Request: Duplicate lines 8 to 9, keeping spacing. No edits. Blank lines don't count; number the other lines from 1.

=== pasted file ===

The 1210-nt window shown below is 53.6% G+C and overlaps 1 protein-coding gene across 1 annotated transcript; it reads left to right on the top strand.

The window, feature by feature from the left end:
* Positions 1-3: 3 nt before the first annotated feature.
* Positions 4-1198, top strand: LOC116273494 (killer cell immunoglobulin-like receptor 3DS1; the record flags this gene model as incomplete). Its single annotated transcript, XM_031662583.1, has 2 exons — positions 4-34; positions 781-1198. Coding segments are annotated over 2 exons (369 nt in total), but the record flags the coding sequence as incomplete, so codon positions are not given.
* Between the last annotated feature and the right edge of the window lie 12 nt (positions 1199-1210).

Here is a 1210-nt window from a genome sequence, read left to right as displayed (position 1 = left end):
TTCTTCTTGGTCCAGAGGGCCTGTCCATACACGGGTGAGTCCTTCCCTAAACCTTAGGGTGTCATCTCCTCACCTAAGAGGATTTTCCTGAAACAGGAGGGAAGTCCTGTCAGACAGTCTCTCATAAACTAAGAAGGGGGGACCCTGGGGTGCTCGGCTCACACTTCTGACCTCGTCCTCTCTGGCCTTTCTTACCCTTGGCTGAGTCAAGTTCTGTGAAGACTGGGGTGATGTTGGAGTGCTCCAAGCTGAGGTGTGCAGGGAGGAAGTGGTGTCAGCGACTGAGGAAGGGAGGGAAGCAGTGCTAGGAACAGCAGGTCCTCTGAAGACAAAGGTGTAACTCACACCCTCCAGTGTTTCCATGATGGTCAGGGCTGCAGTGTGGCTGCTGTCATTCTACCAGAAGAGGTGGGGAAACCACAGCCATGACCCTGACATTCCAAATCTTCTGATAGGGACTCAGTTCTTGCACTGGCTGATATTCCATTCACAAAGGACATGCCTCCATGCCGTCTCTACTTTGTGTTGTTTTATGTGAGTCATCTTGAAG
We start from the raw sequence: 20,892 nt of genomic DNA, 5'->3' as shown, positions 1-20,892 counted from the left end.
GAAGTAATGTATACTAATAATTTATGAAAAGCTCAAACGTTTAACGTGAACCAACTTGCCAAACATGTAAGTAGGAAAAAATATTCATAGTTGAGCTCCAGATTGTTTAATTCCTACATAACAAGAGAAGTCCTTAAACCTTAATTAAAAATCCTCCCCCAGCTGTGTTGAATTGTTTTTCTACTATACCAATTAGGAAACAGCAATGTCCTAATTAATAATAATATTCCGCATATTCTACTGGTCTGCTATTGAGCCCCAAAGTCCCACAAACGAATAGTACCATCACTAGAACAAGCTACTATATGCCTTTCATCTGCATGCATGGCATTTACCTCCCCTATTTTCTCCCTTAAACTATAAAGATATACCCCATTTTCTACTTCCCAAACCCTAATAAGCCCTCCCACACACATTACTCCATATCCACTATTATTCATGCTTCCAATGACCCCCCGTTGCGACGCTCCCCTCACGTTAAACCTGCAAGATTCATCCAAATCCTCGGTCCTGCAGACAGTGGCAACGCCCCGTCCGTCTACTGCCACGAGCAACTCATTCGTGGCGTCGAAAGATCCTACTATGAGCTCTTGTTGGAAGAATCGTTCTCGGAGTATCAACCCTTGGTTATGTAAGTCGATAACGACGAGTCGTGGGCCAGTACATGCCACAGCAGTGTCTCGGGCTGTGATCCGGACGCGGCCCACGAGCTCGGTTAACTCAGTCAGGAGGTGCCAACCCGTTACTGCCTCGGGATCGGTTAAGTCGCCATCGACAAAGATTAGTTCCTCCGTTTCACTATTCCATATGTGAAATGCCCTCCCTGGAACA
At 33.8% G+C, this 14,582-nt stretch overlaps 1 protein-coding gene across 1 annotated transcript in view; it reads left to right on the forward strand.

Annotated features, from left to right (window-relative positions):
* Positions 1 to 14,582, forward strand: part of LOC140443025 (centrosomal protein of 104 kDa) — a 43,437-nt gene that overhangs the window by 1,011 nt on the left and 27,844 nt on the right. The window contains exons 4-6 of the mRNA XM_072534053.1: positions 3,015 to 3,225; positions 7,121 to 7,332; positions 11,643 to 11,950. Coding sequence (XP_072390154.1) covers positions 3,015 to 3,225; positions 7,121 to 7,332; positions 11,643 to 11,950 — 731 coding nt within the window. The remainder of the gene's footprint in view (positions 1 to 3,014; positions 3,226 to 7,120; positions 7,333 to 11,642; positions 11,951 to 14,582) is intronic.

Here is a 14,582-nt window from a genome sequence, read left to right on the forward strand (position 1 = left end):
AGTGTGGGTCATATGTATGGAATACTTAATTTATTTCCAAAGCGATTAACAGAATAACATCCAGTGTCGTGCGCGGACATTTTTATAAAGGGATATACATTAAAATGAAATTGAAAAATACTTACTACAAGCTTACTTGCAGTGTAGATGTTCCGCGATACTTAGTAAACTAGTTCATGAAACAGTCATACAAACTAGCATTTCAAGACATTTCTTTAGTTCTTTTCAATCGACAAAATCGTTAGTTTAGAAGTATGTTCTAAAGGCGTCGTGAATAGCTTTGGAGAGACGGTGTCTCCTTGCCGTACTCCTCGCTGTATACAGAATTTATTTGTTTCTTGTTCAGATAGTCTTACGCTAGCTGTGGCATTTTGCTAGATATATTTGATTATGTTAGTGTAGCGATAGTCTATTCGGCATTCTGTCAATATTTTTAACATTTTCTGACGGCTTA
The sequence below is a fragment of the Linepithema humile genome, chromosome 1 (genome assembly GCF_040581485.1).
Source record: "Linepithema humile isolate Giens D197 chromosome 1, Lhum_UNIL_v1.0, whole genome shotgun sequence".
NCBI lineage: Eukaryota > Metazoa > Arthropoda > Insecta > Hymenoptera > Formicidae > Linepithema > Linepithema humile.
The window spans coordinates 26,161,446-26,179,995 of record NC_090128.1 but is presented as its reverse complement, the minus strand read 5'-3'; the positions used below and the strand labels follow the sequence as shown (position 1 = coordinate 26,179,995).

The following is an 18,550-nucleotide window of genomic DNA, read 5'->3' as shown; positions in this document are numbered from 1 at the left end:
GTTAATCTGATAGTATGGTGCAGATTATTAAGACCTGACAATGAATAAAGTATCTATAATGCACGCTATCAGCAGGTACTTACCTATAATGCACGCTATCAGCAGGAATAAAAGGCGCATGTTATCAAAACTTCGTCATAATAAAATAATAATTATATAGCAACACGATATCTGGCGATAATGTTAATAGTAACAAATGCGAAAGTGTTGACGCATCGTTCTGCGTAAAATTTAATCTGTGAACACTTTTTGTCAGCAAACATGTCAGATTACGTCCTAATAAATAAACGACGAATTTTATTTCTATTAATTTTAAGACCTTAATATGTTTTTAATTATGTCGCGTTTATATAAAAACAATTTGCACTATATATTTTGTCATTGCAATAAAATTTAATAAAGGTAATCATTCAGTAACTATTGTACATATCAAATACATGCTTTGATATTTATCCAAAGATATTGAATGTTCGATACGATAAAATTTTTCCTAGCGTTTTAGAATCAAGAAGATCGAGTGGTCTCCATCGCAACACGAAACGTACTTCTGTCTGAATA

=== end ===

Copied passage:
We start from the raw sequence: 20,892 nt of genomic DNA, 5'->3' as shown, positions 1-20,892 counted from the left end.
GAAGTAATGTATACTAATAATTTATGAAAAGCTCAAACGTTTAACGTGAACCAACTTGCCAAACATGTAAGTAGGAAAAAATATTCATAGTTGAGCTCCAGATTGTTTAATTCCTACATAACAAGAGAAGTCCTTAAACCTTAATTAAAAATCCTCCCCCAGCTGTGTTGAATTGTTTTTCTACTATACCAATTAGGAAACAGCAATGTCCTAATTAATAATAATATTCCGCATATTCTACTGGTCTGCTATTGAGCCCCAAAGTCCCACAAACGAATAGTACCATCACTAGAACAAGCTACTATATGCCTTTCATCTGCATGCATGGCATTTACCTCCCCTATTTTCTCCCTTAAACTATAAAGATATACCCCATTTTCTACTTCCCAAACCCTAATAAGCCCTCCCACACACATTACTCCATATCCACTATTATTCATGCTTCCAATGACCCCCCGTTGCGACGCTCCCCTCACGTTAAACCTGCAAGATTCATCCAAATCCTCGGTCCTGCAGACAGTGGCAACGCCCCGTCCGTCTACTGCCACGAGCAACTCATTCGTGGCGTCGAAAGATCCTACTATGAGCTCTTGTTGGAAGAATCGTTCTCGGAGTATCAACCCTTGGTTATGTAAGTCGATAACGACGAGTCGTGGGCCAGTACATGCCACAGCAGTGTCTCGGGCTGTGATCCGGACGCGGCCCACGAGCTCGGTTAACTCAGTCAGGAGGTGCCAACCCGTTACTGCCTCGGGATCGGTTAAGTCGCCATCGACAAAGATTAGTTCCTCCGTTTCACTATTCCATATGTGAAATGCCCTCCCTGGAACA